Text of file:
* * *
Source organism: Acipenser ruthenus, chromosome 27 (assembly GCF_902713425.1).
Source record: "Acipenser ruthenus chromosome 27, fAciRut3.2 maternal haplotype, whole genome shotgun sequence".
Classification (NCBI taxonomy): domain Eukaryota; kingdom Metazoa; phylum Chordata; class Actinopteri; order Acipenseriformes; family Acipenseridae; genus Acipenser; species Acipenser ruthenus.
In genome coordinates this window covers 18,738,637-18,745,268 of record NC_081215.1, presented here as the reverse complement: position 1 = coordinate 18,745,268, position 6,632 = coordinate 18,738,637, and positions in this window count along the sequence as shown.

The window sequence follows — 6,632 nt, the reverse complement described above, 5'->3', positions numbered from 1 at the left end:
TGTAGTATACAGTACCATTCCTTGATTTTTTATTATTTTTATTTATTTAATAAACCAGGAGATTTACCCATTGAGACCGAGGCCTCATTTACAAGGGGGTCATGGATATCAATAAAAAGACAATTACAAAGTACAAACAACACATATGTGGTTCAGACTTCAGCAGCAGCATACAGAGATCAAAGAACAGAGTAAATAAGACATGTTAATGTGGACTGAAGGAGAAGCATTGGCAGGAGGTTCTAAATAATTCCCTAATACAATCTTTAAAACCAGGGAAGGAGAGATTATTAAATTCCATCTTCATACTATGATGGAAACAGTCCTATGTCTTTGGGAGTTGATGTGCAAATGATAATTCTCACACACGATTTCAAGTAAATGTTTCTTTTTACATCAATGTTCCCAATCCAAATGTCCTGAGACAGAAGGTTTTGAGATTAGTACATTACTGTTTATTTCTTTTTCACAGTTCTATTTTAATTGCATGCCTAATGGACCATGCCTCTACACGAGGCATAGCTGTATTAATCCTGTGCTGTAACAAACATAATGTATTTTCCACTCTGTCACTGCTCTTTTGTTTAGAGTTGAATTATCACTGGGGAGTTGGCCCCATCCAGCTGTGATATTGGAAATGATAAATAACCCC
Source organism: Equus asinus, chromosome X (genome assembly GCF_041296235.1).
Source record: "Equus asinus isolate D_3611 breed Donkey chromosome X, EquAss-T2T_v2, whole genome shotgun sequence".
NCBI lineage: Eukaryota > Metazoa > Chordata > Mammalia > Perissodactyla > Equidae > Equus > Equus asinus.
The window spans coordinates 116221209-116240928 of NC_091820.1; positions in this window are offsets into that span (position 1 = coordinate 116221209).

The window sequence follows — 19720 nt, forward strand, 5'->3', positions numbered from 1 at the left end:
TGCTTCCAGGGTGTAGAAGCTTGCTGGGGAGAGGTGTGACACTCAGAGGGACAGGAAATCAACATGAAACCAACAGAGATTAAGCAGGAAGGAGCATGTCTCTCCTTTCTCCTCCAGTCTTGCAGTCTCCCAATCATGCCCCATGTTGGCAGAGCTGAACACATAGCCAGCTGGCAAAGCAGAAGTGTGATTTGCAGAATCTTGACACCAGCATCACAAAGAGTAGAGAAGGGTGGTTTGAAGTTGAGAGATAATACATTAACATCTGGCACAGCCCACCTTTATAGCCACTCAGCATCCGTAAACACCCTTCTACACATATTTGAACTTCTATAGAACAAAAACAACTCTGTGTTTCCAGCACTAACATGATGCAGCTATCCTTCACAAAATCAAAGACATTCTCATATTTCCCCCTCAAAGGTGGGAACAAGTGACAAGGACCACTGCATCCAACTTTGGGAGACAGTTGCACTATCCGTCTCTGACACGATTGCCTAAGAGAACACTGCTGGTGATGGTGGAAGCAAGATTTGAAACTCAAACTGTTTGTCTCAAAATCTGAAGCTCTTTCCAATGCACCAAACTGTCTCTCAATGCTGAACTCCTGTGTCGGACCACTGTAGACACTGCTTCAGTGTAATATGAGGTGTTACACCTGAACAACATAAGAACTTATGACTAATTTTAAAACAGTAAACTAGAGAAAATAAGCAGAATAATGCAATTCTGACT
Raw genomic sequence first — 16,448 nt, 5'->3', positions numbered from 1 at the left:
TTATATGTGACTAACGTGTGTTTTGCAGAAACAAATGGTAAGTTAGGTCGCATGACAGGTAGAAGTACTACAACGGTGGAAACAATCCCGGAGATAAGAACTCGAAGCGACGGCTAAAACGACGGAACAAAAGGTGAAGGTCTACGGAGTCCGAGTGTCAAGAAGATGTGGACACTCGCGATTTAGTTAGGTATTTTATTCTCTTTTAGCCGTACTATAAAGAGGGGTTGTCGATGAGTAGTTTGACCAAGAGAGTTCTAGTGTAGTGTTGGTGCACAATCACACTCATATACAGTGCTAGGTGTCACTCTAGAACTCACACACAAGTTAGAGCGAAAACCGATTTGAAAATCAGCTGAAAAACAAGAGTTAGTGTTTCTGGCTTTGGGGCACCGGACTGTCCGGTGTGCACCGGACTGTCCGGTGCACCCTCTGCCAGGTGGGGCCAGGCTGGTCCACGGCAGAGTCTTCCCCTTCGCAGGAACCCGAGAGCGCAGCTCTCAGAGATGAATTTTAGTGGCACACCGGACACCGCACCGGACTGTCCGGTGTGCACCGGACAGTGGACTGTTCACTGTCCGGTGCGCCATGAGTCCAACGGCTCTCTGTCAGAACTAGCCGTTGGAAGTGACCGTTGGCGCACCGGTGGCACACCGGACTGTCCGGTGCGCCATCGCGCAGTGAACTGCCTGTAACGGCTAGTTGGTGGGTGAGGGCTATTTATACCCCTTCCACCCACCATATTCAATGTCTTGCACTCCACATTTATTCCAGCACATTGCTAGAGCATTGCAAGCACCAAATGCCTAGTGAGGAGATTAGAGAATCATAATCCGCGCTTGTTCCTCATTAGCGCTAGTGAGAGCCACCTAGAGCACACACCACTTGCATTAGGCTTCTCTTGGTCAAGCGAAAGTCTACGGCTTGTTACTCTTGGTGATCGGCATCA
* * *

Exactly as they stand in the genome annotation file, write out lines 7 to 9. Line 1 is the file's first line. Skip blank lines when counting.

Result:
Source organism: Equus asinus, chromosome X (genome assembly GCF_041296235.1).
Source record: "Equus asinus isolate D_3611 breed Donkey chromosome X, EquAss-T2T_v2, whole genome shotgun sequence".
NCBI lineage: Eukaryota > Metazoa > Chordata > Mammalia > Perissodactyla > Equidae > Equus > Equus asinus.